2. ^ Gussenhoven (1992), p. 47.
  3. ^ Rietveld & Van Heuven (2009), p. 68.
  4. ^ "Received Pronunciation Phonology". The British Library. 
  5. ^ Williams & Kerswill (1999), pp. 143 and 146.
  6. ^ Bauer et al. (2007), pp. 98–99.
  7. ^ Khan & Weise (2013:236)
  8. ^ François (2013), p. 207.
  9. ^ Árnason (2011:60)
  10. ^ Einarsson (1945:10), cited in Gussmann (2011:73)
  11. ^ Haugen (1958:65)
  12. ^ a b c Ó Sé (2000)
  13. ^ a b Gussenhoven & Aarts (1999), p. 159.
  14. ^ Iivonen & Harnud (2005), pp. 62, 66–67.
  15. ^ Stichting Kirchröadsjer Dieksiejoneer (1997:16)
  16. ^ a b Sipma (1913), p. 10.
  17. ^ a b Engstrand (1999), p. 140.
  18. ^ a b Jones & Ward (1969), pp. 62–63.
  19. ^ a b Crosswhite (2000), p. 167.

Bibliography

  • Árnason, Kristján (2011), The Phonology of Icelandic and Faroese, Oxford University Press,  
  • Bauer, Laurie; Warren, Paul; Bardsley, Dianne; Kennedy, Marianna; Major, George (2007), "New Zealand English", Journal of the International Phonetic Association 37 (1): 97–102,  
  • Cox, F.M. (2006), vowels in the speech of some Australian teenagers"/hVd/"The acoustic characteristics of , Australian Journal of Linguistics 26: 147–179,  
  • Crosswhite, Katherine Margaret (2000), "Vowel Reduction in Russian: A Unified Account of Standard, Dialectal, and 'Dissimilative' Patterns" (PDF), University of Rochester Working Papers in the Language Sciences 1 (1): 107–172 
  • Einarsson, Stefán (1945), Icelandic. Grammar texts glossary., Baltimore: The Johns Hopkins Press,  
  • Engstrand, Olle (1999), "Swedish", Handbook of the International Phonetic Association: A Guide to the usage of the International Phonetic Alphabet, Cambridge: Cambridge University Press,  
  • François, Alexandre (2013), "Shadows of bygone lives: The histories of spiritual words in northern Vanuatu", in Mailhammer, Robert, Lexical and structural etymology: Beyond word histories, Studies in Language Change 11, Berlin: DeGruyter Mouton, pp. 185–244 
  • Gussenhoven, Carlos (1992), "Dutch", Journal of the International Phonetic Association 22 (2): 45–47,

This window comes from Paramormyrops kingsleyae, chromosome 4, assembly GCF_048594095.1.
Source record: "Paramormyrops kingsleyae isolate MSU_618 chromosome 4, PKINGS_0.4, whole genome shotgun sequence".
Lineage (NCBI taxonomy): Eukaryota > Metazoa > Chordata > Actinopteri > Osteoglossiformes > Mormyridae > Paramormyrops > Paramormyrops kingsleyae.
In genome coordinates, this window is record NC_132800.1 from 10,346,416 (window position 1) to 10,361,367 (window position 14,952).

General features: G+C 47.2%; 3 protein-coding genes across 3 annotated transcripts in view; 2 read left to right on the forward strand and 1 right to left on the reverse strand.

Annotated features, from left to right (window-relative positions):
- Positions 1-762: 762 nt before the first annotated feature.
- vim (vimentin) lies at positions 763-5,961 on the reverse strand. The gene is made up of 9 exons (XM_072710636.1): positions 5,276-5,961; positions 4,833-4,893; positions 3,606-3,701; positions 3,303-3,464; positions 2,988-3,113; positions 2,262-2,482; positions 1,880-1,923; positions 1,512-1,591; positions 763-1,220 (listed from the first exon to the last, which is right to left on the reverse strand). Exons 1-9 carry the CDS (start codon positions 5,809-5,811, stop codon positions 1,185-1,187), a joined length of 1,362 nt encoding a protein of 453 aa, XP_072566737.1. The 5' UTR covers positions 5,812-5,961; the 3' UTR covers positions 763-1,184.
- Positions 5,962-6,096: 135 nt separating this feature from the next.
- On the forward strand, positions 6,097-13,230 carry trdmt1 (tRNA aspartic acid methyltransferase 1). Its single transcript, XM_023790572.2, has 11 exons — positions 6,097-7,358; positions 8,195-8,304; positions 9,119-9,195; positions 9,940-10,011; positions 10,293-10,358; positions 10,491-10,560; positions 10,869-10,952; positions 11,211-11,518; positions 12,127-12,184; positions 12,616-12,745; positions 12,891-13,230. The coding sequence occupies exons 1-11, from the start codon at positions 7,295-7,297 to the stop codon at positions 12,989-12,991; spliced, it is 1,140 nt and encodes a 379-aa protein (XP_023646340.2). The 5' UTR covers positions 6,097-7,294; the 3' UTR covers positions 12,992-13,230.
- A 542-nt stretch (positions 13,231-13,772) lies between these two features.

• Gussmann, Edmund (2011). "Getting your head around: the vowel system of Modern Icelandic" (PDF). Folia Scandinavica Posnaniensia 12: 71–90.  
  •  
  • Gussenhoven, Carlos; Aarts, Flor (1999), "The dialect of Maastricht" (PDF), Journal of the International Phonetic Association (University of Nijmegen, Centre for Language Studies) 29: 155–166,  
  • Iivonen, Antti; Harnud, Huhe (2005), "Acoustical comparison of the monophthong systems in Finnish, Mongolian and Udmurt", Journal of the International Phonetic Association 35 (1): 59–71,  
  • Jones, Daniel; Ward, Dennis (1969), The Phonetics of Russian, Cambridge University Press 
  • Khan, Sameer ud Dowla; Weise, Constanze (2013), "Upper Saxon (Chemnitz dialect)" (PDF), Journal of the International Phonetic Association 43 (2): 231–241,  
  • Ó Sé, Diarmuid (2000), Gaeilge Chorca Dhuibhne (in Gaeilge), Dublin: Institiúid Teangeolaíochta Éireann,  
  • Rietveld, A.C.M.; Van Heuven, V.J. (2009), Algemene Fonetiek (in Dutch), Uitgeverij Coutinho 
  • Sipma, Pieter (1913), Phonology & grammar of modern West Frisian, London: Oxford University Press 
  • Stichting Kirchröadsjer Dieksiejoneer (1997) [1987], Kirchröadsjer Dieksiejoneer (2nd ed.), Kerkrade: Stichting Kirchröadsjer Dieksiejoneer,  
  • Verhoeven, Jo (2007), "The Belgian Limburg dialect of Hamont", Journal of the International Phonetic Association 37 (2): 219–225,  
  • Williams, Ann; Kerswill, Paul (1999), "Dialect levelling: change and continuity in Milton Keynes, Reading and Hull", in Foulkes, Paul; Docherty, Gerard, Urban voices. Accent studies in the British Isles. (PDF), London: Arnold, pp. 141–162